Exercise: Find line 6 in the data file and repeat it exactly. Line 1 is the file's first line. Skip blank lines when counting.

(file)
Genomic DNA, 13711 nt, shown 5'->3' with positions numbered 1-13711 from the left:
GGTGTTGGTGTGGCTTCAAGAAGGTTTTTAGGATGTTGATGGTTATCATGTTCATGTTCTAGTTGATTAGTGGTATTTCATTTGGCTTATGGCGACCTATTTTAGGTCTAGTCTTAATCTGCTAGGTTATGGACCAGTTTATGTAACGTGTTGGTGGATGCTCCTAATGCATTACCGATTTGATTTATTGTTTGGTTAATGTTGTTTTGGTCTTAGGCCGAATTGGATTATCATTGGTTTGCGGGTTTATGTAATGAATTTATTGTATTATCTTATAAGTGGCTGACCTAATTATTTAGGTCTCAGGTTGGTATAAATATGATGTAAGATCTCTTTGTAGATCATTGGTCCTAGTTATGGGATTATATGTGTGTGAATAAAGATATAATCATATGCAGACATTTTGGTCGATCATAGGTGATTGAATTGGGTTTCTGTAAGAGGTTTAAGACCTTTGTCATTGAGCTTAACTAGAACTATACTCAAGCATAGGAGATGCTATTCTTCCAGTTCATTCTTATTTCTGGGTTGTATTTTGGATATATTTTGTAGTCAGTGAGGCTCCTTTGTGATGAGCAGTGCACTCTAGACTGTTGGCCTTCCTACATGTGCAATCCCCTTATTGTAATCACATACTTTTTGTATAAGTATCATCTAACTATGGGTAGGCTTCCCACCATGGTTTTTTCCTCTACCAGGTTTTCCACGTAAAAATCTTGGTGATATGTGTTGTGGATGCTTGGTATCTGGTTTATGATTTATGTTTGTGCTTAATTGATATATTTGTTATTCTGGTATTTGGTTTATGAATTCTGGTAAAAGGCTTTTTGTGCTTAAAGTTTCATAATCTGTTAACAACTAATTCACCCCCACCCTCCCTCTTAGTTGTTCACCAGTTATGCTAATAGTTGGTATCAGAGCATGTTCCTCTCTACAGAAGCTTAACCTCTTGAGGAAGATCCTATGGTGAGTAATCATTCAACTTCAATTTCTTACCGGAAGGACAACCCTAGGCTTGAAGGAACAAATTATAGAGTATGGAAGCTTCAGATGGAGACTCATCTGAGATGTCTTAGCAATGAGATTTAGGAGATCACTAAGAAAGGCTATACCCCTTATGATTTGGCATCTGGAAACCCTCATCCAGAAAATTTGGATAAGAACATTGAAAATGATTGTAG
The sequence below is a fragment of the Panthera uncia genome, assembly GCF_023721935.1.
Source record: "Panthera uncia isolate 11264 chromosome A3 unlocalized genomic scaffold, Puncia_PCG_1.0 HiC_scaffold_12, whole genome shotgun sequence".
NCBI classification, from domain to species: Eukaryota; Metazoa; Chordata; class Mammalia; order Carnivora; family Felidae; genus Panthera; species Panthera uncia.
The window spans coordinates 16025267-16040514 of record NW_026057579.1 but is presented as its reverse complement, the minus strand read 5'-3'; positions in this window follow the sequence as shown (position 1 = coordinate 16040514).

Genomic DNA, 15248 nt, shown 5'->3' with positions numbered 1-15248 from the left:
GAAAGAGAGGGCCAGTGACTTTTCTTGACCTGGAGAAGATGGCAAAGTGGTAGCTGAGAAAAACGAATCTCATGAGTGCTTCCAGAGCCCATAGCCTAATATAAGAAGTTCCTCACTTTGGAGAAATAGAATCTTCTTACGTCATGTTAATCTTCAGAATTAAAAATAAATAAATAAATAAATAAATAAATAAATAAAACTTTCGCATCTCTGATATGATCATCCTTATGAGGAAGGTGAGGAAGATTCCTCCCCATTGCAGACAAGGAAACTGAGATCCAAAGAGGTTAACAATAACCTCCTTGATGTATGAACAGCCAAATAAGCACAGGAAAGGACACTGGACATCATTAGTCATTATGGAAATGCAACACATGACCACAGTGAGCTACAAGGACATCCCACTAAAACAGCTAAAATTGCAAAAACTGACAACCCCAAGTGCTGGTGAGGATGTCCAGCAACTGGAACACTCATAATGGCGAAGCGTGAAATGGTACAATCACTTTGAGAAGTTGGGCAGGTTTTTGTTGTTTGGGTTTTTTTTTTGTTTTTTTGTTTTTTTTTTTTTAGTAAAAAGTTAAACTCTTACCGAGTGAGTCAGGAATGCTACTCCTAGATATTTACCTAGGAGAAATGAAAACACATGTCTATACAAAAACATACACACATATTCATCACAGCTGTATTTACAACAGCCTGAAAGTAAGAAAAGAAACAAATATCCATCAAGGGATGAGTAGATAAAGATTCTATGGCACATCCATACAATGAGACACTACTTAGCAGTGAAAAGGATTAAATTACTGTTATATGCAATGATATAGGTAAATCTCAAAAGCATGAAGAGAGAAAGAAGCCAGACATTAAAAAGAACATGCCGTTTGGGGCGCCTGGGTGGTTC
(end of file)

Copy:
The window spans coordinates 16025267-16040514 of record NW_026057579.1 but is presented as its reverse complement, the minus strand read 5'-3'; positions in this window follow the sequence as shown (position 1 = coordinate 16040514).